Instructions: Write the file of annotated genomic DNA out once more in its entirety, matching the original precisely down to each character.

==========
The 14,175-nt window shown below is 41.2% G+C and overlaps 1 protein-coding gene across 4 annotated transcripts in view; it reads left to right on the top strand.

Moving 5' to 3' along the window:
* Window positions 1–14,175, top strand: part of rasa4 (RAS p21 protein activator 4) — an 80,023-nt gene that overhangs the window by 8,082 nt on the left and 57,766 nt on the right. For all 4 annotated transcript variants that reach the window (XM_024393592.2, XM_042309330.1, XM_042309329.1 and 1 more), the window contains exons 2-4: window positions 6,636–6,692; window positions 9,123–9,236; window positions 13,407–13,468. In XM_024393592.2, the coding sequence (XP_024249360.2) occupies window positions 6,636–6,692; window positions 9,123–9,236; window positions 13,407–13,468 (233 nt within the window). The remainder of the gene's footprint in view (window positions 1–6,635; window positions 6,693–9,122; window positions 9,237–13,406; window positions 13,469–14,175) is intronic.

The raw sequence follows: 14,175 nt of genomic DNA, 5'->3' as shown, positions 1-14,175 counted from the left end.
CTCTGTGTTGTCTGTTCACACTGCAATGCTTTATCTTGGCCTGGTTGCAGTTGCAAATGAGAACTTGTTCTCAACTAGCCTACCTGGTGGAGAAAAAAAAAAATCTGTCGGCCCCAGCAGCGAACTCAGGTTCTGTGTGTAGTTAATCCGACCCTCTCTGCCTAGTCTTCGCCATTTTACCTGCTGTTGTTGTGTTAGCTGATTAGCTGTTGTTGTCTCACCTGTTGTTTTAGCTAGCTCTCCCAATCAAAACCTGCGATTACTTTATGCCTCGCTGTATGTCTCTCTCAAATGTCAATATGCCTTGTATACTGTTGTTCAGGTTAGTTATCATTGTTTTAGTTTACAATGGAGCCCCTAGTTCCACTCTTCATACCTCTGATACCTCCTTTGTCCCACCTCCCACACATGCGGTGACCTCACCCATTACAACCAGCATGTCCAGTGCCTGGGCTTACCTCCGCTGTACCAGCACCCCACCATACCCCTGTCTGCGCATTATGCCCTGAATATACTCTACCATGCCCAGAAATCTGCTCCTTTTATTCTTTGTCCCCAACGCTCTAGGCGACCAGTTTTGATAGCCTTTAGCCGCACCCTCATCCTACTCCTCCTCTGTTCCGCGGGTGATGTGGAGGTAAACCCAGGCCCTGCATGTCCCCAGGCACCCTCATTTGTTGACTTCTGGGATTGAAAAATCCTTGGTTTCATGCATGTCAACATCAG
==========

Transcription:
The 14,175-nt window shown below is 41.2% G+C and overlaps 1 protein-coding gene across 4 annotated transcripts in view; it reads left to right on the top strand.

Moving 5' to 3' along the window:
* Window positions 1–14,175, top strand: part of rasa4 (RAS p21 protein activator 4) — an 80,023-nt gene that overhangs the window by 8,082 nt on the left and 57,766 nt on the right. For all 4 annotated transcript variants that reach the window (XM_024393592.2, XM_042309330.1, XM_042309329.1 and 1 more), the window contains exons 2-4: window positions 6,636–6,692; window positions 9,123–9,236; window positions 13,407–13,468. In XM_024393592.2, the coding sequence (XP_024249360.2) occupies window positions 6,636–6,692; window positions 9,123–9,236; window positions 13,407–13,468 (233 nt within the window). The remainder of the gene's footprint in view (window positions 1–6,635; window positions 6,693–9,122; window positions 9,237–13,406; window positions 13,469–14,175) is intronic.

The raw sequence follows: 14,175 nt of genomic DNA, 5'->3' as shown, positions 1-14,175 counted from the left end.
CTCTGTGTTGTCTGTTCACACTGCAATGCTTTATCTTGGCCTGGTTGCAGTTGCAAATGAGAACTTGTTCTCAACTAGCCTACCTGGTGGAGAAAAAAAAAAATCTGTCGGCCCCAGCAGCGAACTCAGGTTCTGTGTGTAGTTAATCCGACCCTCTCTGCCTAGTCTTCGCCATTTTACCTGCTGTTGTTGTGTTAGCTGATTAGCTGTTGTTGTCTCACCTGTTGTTTTAGCTAGCTCTCCCAATCAAAACCTGCGATTACTTTATGCCTCGCTGTATGTCTCTCTCAAATGTCAATATGCCTTGTATACTGTTGTTCAGGTTAGTTATCATTGTTTTAGTTTACAATGGAGCCCCTAGTTCCACTCTTCATACCTCTGATACCTCCTTTGTCCCACCTCCCACACATGCGGTGACCTCACCCATTACAACCAGCATGTCCAGTGCCTGGGCTTACCTCCGCTGTACCAGCACCCCACCATACCCCTGTCTGCGCATTATGCCCTGAATATACTCTACCATGCCCAGAAATCTGCTCCTTTTATTCTTTGTCCCCAACGCTCTAGGCGACCAGTTTTGATAGCCTTTAGCCGCACCCTCATCCTACTCCTCCTCTGTTCCGCGGGTGATGTGGAGGTAAACCCAGGCCCTGCATGTCCCCAGGCACCCTCATTTGTTGACTTCTGGGATTGAAAAATCCTTGGTTTCATGCATGTCAACATCAG